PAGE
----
• Feature Image

    The Tulip in the Swan

    This image from the BYU 0.9-m telescope looks out along the plane of our Milky Way Galaxy toward the constellation Cygnus the Swan. Called the Tulip Nebula, the glowing cloud of interstellar gas and dust is also listed in the 1959 catalog by astronomer Stewart Sharpless as Sh2-101. This nebula is about 8,000 light-years away from the solar system. The nebula shown here is a composite image that maps emission from sulfur, hydrogen, and oxygen atoms into red, green, and blue colors. Energy from the hot O-type star HDE 227018 ionizes atoms in this region so that we see a faint glow from the Tulip Nebula. HDE 227018 is seen near the blue arc at center of the image. This appeared as the NASA Astronomy Picture of the Day on July 26, 2012. Image Credit & Copyright: Michael Joner, David Laney (West Mountain Observatory, BYU); Processing - Robert Gendler

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    The BYU 0.9-meter Reflector

    This photograph from university photographer, Mark Philbrick shows the BYU 0.9-meter Reflector at the West Mountain Observatory focused on a field near the galactic center during the summer of 2016. The stars of the constellation Scorpius are visible through the lower center portion of the dome slit with the planets Mars (on the right side) and Saturn (just off the left edge) visible. The computer controlled telescope was funded through an NSF grant; AST 0618209.

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    Super Blood Wolf Moon

    When a full moon occurs as the moon moves near its closest point to the earth, it appears slightly larger in the sky. In recent times, some people have referred to these full moons as Super Full Moons. Likewise, due to the deep red color of the moon that is often visible during the total phase of a lunar eclipse, it has become popular to refer to these events as Blood Moons. The January full moon is known as the Wolf Moon. Thus, it is not surprising that many stories written about the January 20/21, 2019 lunar eclipse refer to it as the Super Blood Wolf Moon. Even though there was a winter storm watch in effect, observers were surprised when the skies in Provo cleared during the early part of the night so that viewers were able to clearly see most phases of the eclipse up until the partial phases during the last hour. The picture above shows the totally eclipsed full moon among the stars of the constellation Aquarius as seen from Provo. The next total lunar eclipse visible from the western US will be May 26, 2021. Photo courtesy of Professor Michael Joner.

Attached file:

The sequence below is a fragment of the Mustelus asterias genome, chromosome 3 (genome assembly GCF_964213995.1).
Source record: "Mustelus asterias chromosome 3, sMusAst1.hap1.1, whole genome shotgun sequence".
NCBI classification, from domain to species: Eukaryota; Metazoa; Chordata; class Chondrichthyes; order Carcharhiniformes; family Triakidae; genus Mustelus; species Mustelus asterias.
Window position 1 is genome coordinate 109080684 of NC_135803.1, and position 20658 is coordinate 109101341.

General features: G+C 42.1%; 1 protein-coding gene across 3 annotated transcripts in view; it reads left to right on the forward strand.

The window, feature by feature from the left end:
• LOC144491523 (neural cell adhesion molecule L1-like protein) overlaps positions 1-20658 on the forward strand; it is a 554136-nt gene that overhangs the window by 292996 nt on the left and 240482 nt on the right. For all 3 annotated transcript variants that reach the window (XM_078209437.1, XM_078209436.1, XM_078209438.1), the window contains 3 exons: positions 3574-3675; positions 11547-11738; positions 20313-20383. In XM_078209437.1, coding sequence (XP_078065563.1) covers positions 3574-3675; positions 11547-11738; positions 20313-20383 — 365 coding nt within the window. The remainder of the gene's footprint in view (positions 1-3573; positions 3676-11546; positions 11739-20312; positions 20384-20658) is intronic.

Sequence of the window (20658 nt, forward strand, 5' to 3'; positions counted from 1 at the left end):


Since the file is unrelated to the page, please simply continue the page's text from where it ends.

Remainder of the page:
• Feature Image

    Sunrise Over Plato

    This image of the northern lunar region along the terminator was secured in the early morning hours of 20 August 2018 using the 0.9-meter telescope at the BYU West Mountain Observatory. The dark floored crater catching the sunrise rays is named Plato. This crater is 101 km in diameter and sits on the edge of Mare Imbrium. The mountains running from Plato toward the lower right part of the image are known as the Lunar Alps. The straight feature running about 160 km through the mountains linking Mare Imbrium and Mare Frigoris is known as Vallis Alpes or the Alpine Valley. Image by Dr. Michael Joner.

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    Orion at West Mountain

    This picture shows the familiar winter constellation of Orion setting in the west as it moves behind the main dome at the BYU West Mountain Observatory. The constellation of Orion is known as a location with giant molecular clouds and current star forming regions. Even in this short exposure, the Orion nebula is clearly visible in the sword of Orion. This picture was taken by Professor Michael Joner while working at the observatory on a clear spring night.


21 Jul, Today

8:52 PM

22 Jul, Monday

6:15 AM

24 Jul, Wednesday

Pioneer Day

30 Jul, Tuesday

Summer Withdraw Deadline

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Recently Published Research

Chandramouli Nyshadham, Brayden Bekker, Conrad Rosenbrock, and Gus Hart et al. recently published an article titled "Machine-learned multi-system surrogate models for materials prediction" in NPJ Computational Materials. Click on the image above to read it.

Astronomy Picture of the Day

Moonquakes Surprisingly Common : Why are there so many moonquakes? Analyses of seismometers left on the moon by the Apollo moon landings reveals a surprising number of moonquakes occurring within 100 kilometers of the surface. In fact, 62 moonquakes were detected in data recorded between 1972 and 1977....

This photograph and Description come from NASA's Astronomy Picture of the Day web site.

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